In regular series: Madeleine Claveau in Monsignor Renard, Molly Gilcrest in William and Mary, Lola's mum in Funland, Sophie's mum in Peep Show. In 2011 she joined the cast of Casualty as the ED's new joint Clinical Lead Miriam Turner.

On film, her roles have included: Sheila McVicar (to Roger Daltrey's John McVicar) in 1980's McVicar; Jennie Liddell in 1981's Oscar-winning Chariots of Fire; Lady Aline Hartlip in 1984's The Shooting Party (with Dorothy TutinJames Mason and John Gielgud); and Lady Alice Clayton (Tarzan's mother) in 1984's Greystoke - The Legend of Tarzan, Lord of the Apes.

Biography from the Wikipedia article, licensed under CC-BY-SA

John Flanagan will be 77 - credited as Writer for Meglos

John Flanagan is an Australian fantasy author. 

Along with Andrew McCulloch he wrote the 1980 Doctor Who serial Meglos.

His best known work is the Ranger's Apprentice novel series, which is about a boy named Will who is taken as an apprentice Ranger to the grim and mysterious Halt. 

He co-created the television series Hey Dad! 

In 2008, he won the Australian Publishers Association's Book of the Year for Older Children and the International Success Award for Erak's Ransom

Cavan Kendall (died 1999 aged 57) would be 79 - credited as Achilles in The Myth Makers

Cavan Kendall was a British actor. He acted in many television series and in films Eureka and Sexy Beast.

Kendall was the paternal half-brother of actress Kay Kendall. He was born to Terry Kendall and Dora Spencer  in ClaphamLondon and died of cancer in Gloucestershire aged 57.

He played Achilles in the Doctor Who story The Myth Makers.

Also worked on Sexy BeastThe Clandestine MarriageEurekaBadger by Owl-LightBlood MoneyThe Enchanted CastleThrillerJohn MacnabITV PlayhouseThe Way We Live NowThirty-Minute TheatreThe Spanish FarmThe Portrait of a LadyHere We Go Round the Mulberry BushLes MisérablesSt. IvesSoftly SoftlyITV Play of the WeekBoyd Q.C.Jezebel ex UKThe Human JungleSakiITV Television PlayhouseThe Roving ReasonsThree Golden NoblesBilly Bunter of Greyfriars SchoolJo's BoysThe Machine BreakersThe Railway Children

Jean Challis will be 87 - credited as Aunt Betty in The Idiot's Lantern
Jonathan Battersby (died 2010 aged 56) - credited as Winder in The Beast Below

Jonathan Battersby played Winder in The Beast Below. He also appeared in an uncredited role in Victory of the Daleks.

Battersby, as well as being a well respected actor, was well known in financial circles. After graduating from RADA in 1972, he worked as an actor for a number of years, including a spell in the National Theatre. In 1981 he left acting and joined the financial industry, rising to become president of the Life Insurance Association.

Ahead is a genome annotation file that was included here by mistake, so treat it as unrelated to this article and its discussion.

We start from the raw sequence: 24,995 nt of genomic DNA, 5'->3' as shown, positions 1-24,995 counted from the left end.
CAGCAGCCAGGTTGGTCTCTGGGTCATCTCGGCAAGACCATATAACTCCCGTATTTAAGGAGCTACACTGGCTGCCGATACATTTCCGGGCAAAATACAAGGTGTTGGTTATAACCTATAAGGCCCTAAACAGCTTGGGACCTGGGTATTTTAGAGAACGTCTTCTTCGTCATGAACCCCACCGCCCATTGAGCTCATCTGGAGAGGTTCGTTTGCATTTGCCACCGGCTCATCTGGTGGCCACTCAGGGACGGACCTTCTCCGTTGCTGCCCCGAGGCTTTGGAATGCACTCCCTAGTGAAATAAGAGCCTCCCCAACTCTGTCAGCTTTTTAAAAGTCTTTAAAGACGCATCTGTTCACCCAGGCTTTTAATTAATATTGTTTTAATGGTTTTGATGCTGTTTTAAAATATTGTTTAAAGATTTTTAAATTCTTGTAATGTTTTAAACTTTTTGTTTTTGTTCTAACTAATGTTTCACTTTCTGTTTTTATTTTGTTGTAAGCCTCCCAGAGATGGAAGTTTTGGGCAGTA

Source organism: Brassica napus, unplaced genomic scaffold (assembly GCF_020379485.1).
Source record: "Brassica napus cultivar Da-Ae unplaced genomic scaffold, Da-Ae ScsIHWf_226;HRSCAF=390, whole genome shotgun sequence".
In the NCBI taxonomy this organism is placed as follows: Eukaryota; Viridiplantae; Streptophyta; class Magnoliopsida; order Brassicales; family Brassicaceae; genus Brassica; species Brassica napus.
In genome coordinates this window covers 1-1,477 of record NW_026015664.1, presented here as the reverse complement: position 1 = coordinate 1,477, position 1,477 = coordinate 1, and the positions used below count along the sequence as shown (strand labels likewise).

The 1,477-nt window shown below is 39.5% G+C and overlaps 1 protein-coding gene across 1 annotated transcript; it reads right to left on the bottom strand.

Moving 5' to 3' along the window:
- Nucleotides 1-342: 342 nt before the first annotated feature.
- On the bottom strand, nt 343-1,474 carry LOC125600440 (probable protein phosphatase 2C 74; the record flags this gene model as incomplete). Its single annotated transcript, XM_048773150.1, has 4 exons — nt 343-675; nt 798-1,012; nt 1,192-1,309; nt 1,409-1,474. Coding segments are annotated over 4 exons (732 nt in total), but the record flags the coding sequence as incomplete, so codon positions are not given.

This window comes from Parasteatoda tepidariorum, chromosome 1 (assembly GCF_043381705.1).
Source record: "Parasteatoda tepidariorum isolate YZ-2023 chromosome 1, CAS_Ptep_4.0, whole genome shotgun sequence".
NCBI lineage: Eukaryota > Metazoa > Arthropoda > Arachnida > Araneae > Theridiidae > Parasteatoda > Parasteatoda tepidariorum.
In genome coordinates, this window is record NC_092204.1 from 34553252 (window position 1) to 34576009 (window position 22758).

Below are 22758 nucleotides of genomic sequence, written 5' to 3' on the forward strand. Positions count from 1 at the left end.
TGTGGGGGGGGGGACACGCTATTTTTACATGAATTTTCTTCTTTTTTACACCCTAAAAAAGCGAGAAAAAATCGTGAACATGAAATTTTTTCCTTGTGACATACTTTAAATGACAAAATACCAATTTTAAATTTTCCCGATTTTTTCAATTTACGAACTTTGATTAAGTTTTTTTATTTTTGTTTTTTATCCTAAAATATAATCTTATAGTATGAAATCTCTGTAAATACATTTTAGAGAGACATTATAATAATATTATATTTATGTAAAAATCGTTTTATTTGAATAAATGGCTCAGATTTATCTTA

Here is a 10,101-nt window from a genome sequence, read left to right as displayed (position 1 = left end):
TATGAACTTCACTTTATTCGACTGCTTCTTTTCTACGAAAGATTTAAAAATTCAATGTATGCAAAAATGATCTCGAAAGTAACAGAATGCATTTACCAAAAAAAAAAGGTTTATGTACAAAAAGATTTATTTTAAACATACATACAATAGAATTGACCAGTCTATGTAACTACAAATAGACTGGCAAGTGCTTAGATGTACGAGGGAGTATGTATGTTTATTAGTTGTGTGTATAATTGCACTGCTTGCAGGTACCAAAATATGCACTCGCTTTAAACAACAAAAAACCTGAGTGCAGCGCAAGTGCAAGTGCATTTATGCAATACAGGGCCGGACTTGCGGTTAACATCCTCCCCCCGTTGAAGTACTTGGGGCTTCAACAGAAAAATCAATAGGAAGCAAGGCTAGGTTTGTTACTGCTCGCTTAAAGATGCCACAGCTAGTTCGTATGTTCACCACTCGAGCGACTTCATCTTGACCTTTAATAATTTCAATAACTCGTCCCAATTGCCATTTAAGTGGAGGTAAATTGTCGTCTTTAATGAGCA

He retired from the LIA in 2004, and returned to his previous career as an actor, winning roles in Secret Diary of a Call Girl and Emmerdale as well as Doctor Who.

Jack Watling (died 2001 aged 78) - 2 credits, including Travers in The Abominable Snowmen

Jack Watling was a British actor.

He played Travers in 12 episodes of Season Five of Doctor Who, acting alongside his daughter Deborah Watling, who played the Second Doctor's companion Victoria Waterfield. He reprised the role decades later in the independent Doctor Who spin-off video Downtime (1995).

Watling trained at the Italia Conti Academy of Theatre Artsas a child and made his stage debut in Where the Rainbow Ends at the Holborn Empire in 1936. He made his first film appearances (all uncredited) in Sixty Glorious YearsHousemaster (both 1938) and Goodbye, Mr Chips(1939).

In 1941, he played Bill Hopkins in Once a Crook in his West End debut. Later that same year, he played George Perrey in Cottage to Let. He starred as Flight Lieutenant Teddy Graham in the original 1942 production of Terence Rattigan's Flare Path.

He had a long career in low-key British films, originally in easy-going boyish roles. Early appearances were in We Dive at Dawn (1943), The Way Ahead (1944), The Winslow Boy (1948) and Meet Mr. Lucifer(1953). In 1955 he appeared in Orson WellesMr. Arkadin.

In 1958 he played Fourth Officer Joseph Boxhall in the critically acclaimed docudrama A Night To Remember. In 1960 he appeared in the film Sink the Bismarck.

His reputation as an effective and reliable television actor took root in the early 1960s. Between 1964-69 he was Don Henderson, the troubled conscience to tough businessman John Wilder (Patrick Wymark) inThe Plane Makers and its sequel The Power Game. Watling also appeared as Doc Saxon in the 1970s series Pathfinders

Watling was married to former actress Patricia Hicks. He was the father of actors Dilys Watling, as well as Deborah Watling and Giles Watling, and of sculptor Nicky Matthews.

Biography from the Wikipedia article, licensed under CC-BY-SA